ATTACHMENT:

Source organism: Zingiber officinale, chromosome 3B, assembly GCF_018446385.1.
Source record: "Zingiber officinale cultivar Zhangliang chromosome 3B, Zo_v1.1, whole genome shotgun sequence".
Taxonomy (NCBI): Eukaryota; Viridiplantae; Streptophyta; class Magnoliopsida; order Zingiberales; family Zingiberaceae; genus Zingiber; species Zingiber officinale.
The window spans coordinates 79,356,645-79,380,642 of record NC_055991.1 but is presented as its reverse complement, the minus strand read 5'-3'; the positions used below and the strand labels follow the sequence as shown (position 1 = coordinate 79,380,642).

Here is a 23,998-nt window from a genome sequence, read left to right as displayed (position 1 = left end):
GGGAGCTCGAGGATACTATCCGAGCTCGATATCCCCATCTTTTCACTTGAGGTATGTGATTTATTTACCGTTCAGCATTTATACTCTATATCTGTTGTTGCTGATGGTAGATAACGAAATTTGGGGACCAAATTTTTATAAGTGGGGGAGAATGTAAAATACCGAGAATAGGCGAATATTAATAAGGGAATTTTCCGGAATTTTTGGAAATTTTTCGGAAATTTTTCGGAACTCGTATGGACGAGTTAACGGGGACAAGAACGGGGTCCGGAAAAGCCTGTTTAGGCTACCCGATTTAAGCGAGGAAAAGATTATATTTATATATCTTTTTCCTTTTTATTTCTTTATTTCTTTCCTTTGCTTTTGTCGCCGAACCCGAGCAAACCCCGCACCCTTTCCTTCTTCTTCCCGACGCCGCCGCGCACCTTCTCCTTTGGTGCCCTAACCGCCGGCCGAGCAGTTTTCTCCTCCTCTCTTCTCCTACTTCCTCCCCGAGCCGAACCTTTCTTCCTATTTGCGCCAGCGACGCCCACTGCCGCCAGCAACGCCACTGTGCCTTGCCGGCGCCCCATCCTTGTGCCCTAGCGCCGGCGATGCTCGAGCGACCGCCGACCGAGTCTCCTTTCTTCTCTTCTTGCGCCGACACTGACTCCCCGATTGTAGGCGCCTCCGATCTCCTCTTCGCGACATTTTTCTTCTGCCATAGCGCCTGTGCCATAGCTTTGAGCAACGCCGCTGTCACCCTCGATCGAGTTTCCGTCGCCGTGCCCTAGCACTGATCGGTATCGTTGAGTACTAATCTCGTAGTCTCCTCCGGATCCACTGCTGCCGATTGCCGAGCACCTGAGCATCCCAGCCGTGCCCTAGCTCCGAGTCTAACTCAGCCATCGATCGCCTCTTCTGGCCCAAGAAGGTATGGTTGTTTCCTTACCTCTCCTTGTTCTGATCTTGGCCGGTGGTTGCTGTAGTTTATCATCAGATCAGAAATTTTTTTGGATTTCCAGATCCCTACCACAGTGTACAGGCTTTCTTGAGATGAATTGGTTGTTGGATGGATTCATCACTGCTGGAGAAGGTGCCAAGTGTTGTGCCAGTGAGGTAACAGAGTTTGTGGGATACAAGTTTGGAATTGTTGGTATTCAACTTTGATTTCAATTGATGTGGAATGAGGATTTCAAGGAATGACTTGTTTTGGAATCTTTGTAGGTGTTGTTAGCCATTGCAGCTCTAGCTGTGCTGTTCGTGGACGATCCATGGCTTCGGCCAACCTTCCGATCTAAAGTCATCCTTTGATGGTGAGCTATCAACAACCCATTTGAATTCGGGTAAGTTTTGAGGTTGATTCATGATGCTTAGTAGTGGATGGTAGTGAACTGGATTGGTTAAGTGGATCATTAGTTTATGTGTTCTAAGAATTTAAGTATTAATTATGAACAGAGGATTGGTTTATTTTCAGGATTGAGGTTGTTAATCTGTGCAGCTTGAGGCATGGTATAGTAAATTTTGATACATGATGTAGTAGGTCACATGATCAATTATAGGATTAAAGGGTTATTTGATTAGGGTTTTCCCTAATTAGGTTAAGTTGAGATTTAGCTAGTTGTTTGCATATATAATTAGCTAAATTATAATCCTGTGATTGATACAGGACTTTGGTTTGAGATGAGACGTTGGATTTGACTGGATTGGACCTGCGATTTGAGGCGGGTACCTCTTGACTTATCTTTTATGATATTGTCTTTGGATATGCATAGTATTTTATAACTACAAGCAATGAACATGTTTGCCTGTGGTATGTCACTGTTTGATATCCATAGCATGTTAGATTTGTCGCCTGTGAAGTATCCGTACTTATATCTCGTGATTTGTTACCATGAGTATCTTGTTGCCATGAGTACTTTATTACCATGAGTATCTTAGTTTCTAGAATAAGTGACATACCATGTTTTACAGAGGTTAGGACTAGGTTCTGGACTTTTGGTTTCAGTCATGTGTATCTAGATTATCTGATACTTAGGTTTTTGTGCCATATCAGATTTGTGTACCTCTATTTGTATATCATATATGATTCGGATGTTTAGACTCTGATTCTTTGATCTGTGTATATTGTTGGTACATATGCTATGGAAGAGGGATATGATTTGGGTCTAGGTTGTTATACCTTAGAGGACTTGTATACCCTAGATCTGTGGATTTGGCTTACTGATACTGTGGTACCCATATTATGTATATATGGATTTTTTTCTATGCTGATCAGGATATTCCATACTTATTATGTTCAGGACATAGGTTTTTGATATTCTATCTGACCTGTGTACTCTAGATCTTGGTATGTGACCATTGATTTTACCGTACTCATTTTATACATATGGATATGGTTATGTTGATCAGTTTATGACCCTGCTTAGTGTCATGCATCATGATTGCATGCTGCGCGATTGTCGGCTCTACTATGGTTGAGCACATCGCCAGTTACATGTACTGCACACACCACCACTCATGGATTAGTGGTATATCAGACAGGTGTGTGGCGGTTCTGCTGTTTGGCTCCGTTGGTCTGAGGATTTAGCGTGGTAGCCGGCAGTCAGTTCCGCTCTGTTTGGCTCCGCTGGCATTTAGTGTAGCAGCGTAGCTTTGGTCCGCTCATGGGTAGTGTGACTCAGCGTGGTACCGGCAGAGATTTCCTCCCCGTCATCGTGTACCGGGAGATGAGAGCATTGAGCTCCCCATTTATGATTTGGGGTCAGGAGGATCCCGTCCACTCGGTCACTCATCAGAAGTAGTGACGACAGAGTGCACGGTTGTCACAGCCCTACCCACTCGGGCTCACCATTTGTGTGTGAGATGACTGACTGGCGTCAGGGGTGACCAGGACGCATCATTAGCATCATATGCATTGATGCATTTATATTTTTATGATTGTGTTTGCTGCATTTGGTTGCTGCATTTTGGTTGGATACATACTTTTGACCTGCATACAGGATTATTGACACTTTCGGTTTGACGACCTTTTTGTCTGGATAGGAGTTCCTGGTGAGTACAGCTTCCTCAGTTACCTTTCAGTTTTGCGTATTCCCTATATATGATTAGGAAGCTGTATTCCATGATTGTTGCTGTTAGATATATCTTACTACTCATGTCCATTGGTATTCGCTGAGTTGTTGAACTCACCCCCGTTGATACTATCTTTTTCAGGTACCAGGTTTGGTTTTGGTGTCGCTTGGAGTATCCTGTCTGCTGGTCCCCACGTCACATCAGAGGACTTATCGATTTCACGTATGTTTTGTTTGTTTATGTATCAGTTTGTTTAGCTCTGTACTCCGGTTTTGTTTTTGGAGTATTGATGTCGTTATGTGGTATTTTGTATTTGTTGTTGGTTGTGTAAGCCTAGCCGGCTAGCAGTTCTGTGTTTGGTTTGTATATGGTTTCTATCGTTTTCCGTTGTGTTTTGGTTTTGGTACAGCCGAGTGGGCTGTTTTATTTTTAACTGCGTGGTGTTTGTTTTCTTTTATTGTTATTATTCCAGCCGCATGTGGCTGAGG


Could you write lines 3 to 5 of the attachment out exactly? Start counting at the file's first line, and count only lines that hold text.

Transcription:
Taxonomy (NCBI): Eukaryota; Viridiplantae; Streptophyta; class Magnoliopsida; order Zingiberales; family Zingiberaceae; genus Zingiber; species Zingiber officinale.
The window spans coordinates 79,356,645-79,380,642 of record NC_055991.1 but is presented as its reverse complement, the minus strand read 5'-3'; the positions used below and the strand labels follow the sequence as shown (position 1 = coordinate 79,380,642).

Here is a 23,998-nt window from a genome sequence, read left to right as displayed (position 1 = left end):